CNN--An Afghan Christian, detained for months for allegedly converting to Christianity from Islam, could face trial as early as next week - and could face a potential death penalty, officials said Sunday.
Said Musa was arrested by Afghan Interior Ministry intelligence authorities near the German Embassy in Kabul because of the allegations, said Qamaruddin Shenwari, director of the Kabul courts' north zone. The exact date of his arrest is not known.
The case against Musa has not yet been finalized, said Mohammad Najim Hamidi, director of public security at Zone 3 of the Kabul courts. He could face trial next week if the case is prepared by then, Hamidi said. It was earlier thought Musa's trial would begin on Sunday.
The Afghan Constitution does not mention converting from one religion to another, so the judge will take Islamic law into account, officials said.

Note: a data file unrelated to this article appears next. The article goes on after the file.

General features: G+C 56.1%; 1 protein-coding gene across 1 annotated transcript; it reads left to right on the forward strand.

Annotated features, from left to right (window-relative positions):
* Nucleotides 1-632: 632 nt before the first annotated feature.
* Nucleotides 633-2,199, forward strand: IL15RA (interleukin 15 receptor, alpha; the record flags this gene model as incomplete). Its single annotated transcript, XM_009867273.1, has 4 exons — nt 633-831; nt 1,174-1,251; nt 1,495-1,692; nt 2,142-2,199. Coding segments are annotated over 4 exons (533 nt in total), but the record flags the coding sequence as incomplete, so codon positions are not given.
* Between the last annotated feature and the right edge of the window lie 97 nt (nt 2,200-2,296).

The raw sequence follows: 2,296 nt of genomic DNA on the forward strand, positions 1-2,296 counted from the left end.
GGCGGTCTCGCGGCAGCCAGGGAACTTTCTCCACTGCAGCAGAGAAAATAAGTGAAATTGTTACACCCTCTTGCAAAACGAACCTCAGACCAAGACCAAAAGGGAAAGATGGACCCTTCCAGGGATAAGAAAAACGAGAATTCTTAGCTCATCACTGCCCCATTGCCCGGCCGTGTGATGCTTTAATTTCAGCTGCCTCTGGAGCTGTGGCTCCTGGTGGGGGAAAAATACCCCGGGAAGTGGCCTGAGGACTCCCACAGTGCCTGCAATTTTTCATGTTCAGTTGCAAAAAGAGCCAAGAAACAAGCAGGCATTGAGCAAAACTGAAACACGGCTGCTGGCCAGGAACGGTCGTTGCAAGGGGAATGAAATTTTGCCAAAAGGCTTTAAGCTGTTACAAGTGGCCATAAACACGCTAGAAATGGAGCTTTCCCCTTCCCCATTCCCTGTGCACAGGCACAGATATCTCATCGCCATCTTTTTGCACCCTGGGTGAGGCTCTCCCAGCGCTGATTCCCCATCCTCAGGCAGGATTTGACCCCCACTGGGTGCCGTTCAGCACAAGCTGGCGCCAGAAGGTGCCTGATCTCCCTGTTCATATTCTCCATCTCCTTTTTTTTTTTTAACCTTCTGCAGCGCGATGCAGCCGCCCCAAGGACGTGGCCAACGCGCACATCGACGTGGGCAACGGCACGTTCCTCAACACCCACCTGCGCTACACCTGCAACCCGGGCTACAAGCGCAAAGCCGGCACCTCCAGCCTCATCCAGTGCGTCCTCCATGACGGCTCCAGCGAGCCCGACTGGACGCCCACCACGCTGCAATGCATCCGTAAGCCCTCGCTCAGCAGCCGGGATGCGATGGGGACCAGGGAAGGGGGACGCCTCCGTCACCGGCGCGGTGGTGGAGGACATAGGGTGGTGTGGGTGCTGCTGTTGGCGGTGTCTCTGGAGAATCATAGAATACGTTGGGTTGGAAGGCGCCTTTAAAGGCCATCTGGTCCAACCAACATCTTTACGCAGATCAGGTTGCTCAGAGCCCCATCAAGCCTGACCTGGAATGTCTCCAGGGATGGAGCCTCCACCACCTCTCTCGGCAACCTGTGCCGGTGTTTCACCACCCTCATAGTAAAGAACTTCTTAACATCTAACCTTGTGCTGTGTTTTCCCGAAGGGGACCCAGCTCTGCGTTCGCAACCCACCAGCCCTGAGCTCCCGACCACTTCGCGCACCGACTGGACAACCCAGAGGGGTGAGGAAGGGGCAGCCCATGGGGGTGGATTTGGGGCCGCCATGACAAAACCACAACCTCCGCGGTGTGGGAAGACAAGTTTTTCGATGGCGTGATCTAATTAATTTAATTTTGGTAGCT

"According to Afghanistan's constitution, if there is no clear verdict as to whether an act is criminal or not in the penal code of the Afghan Constitution, then it would be referred to sharia law where the judge has an open hand in reaching a verdict," Shenwari said.
Under sharia law, converting from Islam to Christianity is punishable by death.
It was not immediately clear where Musa was being held and whether he has access to his attorney or relatives.
The U.S. State Department said last week in its annual International Religious Freedom Report that "respect for religious freedom" decreased in Afghanistan in the last year, "particularly toward Christian groups and individuals."
Christians, Hindus and Sikhs - as well as Muslims whose practices don't satisfy the government or society - suffer "intolerance in the form of harassment, occasional violence, discrimination and inflammatory public statements," the report said. It estimated the Afghan Christian community ranges from 500 to 8,000 people. (Source)
If you'd like more details on Islam and apostasy, here's a video I made during the Rifqa Bary trial (when virtually everyone in the media was falsely claiming that Islam doesn't promote the death penalty for apostates).